28 million people on grants in South Africa – with only 7 million taxpayers

 ·22 Feb 2024

South Africa’s finance minister announced increases for several grants and the extension of the R350 social relief grant until 2027, benefiting 28.3 million people, while the tax base remains stagnant at 7.1 million on the back of a decline from the previous year.

The National Treasury estimates it will spend R266.21 billion on social grants in the 2024/25 financial year, equivalent to 3.6% of GDP.

According to Treasury projections, the number of people receiving grants is expected to increase from 27.78 million in 2023/24 to 28.31 million this year.

Additionally, over 9.2 million people will receive the SRD grant this year.

Grant beneficiaries – excluding Covid-19 social relief of distress grant beneficiaries – are projected to increase from 18.8 million in 2023/24 to 19.7 million in 2026/27.

In addition, Finance Minister Enoch Godongwana announced during his 2024 National Budget Speech on Wednesday (21 February) that permanent social grants were increased to keep up with inflation and improve access.

This includes increasing the old age, war veterans, disability and care dependency grants by R100, divided into R90 effective from April 2024 and R10 effective October.

There will also be a R50 increase to the foster care grant and a R20 increase to the child support grant.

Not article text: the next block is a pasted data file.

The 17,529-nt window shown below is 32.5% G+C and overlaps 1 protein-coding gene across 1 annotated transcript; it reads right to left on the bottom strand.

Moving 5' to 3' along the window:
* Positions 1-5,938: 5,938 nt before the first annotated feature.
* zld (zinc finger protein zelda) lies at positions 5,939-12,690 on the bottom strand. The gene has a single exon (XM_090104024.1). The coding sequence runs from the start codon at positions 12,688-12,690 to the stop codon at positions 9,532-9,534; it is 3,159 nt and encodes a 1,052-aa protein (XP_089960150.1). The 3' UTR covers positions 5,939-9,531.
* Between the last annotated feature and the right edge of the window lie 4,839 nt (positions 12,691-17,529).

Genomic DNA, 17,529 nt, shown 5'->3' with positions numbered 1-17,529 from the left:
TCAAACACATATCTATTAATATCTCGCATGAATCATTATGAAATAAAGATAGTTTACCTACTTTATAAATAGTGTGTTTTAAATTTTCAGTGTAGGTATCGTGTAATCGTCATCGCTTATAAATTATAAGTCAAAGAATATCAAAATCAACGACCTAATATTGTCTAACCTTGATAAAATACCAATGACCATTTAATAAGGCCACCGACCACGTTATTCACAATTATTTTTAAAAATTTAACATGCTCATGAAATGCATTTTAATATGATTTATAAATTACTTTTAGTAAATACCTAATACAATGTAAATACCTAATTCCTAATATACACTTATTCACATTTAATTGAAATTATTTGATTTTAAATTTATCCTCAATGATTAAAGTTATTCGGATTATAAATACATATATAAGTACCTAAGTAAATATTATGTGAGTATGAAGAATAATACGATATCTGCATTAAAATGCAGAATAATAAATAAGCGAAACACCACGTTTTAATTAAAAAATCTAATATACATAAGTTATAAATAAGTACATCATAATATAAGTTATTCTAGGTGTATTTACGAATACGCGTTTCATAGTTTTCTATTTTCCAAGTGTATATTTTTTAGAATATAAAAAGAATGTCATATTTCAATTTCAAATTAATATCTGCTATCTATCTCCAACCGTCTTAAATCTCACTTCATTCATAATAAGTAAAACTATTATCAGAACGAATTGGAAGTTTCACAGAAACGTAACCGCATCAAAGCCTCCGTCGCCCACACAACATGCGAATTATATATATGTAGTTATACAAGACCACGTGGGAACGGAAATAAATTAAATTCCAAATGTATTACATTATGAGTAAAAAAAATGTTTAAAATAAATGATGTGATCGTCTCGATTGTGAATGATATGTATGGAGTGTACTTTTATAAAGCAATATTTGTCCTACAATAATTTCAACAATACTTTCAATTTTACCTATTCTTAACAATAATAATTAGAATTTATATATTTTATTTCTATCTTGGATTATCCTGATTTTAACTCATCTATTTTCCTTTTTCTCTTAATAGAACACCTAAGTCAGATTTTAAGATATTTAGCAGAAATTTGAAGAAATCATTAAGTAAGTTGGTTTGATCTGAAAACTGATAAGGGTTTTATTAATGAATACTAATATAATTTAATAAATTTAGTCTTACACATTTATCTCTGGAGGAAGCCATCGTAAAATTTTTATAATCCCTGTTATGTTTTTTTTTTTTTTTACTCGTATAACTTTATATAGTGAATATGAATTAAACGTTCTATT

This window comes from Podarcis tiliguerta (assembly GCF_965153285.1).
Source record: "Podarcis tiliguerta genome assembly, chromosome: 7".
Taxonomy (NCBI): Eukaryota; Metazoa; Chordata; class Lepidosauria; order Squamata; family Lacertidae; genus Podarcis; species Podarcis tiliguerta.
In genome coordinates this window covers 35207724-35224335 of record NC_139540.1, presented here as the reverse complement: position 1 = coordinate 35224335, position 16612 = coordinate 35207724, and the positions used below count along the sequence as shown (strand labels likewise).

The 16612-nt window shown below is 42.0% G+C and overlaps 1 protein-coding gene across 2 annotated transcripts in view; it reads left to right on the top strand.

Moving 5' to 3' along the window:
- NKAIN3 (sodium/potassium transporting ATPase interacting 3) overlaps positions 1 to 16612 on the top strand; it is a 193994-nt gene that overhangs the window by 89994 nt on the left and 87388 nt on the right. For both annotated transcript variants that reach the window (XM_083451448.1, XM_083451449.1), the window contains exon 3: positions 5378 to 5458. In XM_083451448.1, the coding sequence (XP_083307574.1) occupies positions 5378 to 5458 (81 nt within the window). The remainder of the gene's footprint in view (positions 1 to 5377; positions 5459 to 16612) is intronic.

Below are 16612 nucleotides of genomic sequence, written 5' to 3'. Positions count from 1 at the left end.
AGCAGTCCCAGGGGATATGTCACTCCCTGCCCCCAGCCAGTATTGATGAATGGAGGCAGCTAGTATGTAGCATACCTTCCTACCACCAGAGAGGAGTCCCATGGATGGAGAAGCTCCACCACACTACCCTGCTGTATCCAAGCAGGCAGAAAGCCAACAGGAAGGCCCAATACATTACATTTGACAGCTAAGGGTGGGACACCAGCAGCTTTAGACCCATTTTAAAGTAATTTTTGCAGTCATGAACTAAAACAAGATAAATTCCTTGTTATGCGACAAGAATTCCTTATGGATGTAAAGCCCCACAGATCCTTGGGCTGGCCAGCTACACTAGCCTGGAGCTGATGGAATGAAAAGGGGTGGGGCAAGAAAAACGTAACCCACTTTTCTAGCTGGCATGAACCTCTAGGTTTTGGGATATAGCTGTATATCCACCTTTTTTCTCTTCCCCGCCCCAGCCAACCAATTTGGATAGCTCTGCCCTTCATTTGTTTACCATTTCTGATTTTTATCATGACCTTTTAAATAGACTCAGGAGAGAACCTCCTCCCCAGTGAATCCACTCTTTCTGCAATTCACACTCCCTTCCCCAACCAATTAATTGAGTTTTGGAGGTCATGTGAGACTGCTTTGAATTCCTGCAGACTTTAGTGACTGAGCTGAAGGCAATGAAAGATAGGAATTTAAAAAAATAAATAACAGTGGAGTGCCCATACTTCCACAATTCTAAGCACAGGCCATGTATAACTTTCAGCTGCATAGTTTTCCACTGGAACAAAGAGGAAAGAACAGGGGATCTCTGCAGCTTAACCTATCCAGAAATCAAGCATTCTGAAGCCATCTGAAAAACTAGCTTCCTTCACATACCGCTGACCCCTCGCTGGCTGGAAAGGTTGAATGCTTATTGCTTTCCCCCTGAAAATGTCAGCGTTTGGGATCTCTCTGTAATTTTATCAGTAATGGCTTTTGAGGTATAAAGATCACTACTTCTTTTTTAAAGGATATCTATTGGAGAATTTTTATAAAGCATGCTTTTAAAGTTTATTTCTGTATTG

Notably, he also announced that the government will continue to pay the Social Relief and Distress (SRD) Grant until March 2027.

This is despite the concern for South Africa’s fiscal health, which Godongwana noted in his speech.

Compared to a year ago, the budget deficit for 2023/24 is estimated to worsen from 4% to 4.9% of GDP.

Debt-service costs will absorb more than 20% of revenue, said Godongwana.

“To put this into perspective, spending on debt-service costs is greater than the respective budgets for social protection, health, or peace and security,” he said.

Debt will now peak at 75.3% of GDP in 2025/26.

National Treasury’s estimates of individuals and taxable income for 2023/24 clearly illustrate a problem.

It shows South Africa has 7.1 million individual taxpayers, down from 7.4 million a year ago.

So, while social grant recipients are rapidly increasing, South Africa’s registered taxpayers are declining.

What is particularly concerning is that South Africa now has four times as many grant recipients as individual taxpayers.

The table below shows the National Treasury’s estimates of individuals and taxable income for the 2023/24 financial year.

Compounding matters is that Godongwana announced that, although the government is not raising income tax rates, it won’t adjust personal tax brackets for inflation, which the government expects to run at 4.9% this year.

Bracket creep means that as salaries increase to keep up with the rising cost of living, workers get pushed into higher tax brackets and end up handing more over to the government.

Rebates and medical tax credits also won’t be adjusted for inflation.

Read: South African tax revenue tanks

Show comments
Subscribe to our daily newsletter